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This castle is located in the village Leut. It dates back to medieval times. The lower part of the biggest tower dates back to the 13th century when there was a keep built by the van Tongeren family. Their castle went up in flames in 1485.
In the beginning of the 16th century the castle was rebuilt as a strategical water castle by Willem van Vlodtrop. The chateau got its current residential looks during the restorations and remodeling at the end of the 17th century when it was still property of the van Vlodrop family. Another restoration took part in the 18th century when classical accents were added. The last private owner was Charles Vilain XIIII who passed away at the age of 76 in his castle in 1878. He was one of the most important personalities during the forming of the Kingdom Belgium. He was one of the negotiators about the Belgian crown who offered the crown in London to the Prince of Saksen-Coburg who would become King Leopold I of Belgium. Later on he became minister of foreign policies, chairman of the chamber and minister of State. The Vilain family is one of the old family dynasties in this region. They go back to the 11th century.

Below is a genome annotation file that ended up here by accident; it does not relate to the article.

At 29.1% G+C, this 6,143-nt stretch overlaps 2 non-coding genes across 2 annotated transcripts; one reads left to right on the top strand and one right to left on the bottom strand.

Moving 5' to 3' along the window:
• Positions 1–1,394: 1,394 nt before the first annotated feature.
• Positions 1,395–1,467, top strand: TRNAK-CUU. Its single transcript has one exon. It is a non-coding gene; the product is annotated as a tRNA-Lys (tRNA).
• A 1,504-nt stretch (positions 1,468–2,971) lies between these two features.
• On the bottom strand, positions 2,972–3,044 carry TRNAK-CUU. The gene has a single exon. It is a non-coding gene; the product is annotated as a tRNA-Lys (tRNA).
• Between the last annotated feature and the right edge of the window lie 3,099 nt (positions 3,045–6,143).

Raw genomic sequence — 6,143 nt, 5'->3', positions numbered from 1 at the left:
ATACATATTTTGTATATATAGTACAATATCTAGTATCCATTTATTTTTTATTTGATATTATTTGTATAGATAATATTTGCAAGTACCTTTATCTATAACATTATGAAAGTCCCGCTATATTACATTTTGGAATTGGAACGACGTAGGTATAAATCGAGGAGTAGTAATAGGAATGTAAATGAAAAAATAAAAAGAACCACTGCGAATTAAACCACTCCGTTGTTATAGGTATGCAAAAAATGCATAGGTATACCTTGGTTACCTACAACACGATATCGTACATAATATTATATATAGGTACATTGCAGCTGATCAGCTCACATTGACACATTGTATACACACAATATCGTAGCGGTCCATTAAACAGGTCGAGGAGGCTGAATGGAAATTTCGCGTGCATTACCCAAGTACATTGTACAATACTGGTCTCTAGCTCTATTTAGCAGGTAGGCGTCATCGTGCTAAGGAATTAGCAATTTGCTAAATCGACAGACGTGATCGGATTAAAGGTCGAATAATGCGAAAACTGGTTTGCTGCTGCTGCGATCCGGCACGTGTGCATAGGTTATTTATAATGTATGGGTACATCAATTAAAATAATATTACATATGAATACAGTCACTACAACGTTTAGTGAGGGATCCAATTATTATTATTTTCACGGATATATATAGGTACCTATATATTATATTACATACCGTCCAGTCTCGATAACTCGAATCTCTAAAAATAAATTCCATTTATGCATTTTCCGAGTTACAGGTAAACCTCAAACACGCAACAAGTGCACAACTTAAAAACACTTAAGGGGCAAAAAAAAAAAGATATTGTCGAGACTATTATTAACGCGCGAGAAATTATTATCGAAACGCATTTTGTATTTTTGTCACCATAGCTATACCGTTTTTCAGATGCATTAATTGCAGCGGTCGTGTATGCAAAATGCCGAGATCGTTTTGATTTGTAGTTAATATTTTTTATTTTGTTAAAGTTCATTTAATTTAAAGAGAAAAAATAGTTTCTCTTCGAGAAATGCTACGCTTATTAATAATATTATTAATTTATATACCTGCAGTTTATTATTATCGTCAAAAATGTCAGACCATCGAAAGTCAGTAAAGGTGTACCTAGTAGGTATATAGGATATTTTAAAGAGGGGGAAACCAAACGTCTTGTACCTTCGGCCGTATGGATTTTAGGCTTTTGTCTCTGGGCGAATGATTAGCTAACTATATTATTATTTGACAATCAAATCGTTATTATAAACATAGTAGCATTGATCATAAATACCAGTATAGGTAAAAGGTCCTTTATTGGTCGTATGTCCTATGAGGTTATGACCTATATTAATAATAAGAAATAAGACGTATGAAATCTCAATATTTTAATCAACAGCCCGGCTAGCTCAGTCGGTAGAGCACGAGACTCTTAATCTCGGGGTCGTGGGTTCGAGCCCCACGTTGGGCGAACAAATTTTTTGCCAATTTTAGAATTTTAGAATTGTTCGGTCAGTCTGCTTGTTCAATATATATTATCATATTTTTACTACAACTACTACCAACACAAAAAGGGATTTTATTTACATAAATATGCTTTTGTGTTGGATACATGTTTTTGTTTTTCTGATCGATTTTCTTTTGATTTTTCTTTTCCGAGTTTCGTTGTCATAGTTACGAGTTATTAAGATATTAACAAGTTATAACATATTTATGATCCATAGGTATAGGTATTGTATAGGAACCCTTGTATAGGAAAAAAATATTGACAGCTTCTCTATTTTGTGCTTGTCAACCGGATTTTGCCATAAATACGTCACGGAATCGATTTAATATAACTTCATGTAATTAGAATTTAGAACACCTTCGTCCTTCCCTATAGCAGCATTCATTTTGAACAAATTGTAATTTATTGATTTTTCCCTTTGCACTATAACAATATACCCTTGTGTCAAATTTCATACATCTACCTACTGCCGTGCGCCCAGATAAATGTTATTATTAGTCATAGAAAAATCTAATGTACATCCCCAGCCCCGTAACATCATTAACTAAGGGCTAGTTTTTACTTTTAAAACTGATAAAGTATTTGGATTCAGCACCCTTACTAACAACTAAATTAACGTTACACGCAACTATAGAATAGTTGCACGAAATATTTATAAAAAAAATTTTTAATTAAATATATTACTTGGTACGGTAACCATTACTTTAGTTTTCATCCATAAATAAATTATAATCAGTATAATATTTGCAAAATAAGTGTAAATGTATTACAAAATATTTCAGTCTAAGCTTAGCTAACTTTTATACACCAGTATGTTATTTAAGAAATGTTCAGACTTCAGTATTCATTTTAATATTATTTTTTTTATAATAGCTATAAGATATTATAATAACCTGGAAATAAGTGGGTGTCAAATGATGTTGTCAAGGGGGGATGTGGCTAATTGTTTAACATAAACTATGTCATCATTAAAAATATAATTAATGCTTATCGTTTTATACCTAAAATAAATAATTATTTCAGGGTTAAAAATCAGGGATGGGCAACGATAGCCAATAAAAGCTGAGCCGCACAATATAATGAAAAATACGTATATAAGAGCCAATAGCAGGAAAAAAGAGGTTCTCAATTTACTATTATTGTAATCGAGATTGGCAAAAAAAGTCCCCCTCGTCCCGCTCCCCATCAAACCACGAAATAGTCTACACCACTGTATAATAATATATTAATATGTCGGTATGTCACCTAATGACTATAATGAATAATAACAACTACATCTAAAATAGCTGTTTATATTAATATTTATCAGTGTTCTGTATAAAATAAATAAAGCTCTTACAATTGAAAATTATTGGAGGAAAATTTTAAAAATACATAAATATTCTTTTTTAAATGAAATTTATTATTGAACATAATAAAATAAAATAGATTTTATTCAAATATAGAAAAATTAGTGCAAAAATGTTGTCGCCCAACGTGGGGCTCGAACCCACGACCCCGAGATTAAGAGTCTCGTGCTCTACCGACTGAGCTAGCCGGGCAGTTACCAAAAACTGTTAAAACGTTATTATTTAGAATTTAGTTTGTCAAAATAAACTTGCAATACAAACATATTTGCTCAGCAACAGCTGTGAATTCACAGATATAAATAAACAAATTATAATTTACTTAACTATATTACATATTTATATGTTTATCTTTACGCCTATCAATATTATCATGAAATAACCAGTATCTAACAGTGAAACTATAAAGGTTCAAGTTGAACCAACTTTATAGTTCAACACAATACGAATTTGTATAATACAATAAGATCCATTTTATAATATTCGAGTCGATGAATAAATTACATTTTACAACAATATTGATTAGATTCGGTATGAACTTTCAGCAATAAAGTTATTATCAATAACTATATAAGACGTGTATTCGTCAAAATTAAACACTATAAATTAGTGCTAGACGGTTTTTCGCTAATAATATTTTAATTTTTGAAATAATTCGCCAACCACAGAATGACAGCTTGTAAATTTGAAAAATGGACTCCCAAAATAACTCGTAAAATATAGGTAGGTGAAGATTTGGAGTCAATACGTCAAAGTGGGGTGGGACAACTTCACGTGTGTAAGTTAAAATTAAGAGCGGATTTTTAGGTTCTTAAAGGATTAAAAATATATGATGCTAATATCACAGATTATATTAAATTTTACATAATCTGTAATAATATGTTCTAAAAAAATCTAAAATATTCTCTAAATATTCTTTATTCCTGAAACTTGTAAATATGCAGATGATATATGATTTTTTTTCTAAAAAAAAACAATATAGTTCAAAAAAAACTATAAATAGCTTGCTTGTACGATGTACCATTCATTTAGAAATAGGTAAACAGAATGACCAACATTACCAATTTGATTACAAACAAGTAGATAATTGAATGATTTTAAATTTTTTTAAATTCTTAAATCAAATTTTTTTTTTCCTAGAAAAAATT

The castle itself cannot be visited but it is used for cultural events. You can walk around freely in the park and in one of the outbuildings is a tavern. Behind the castle a modern wing is erected that is used as a home for the elderly.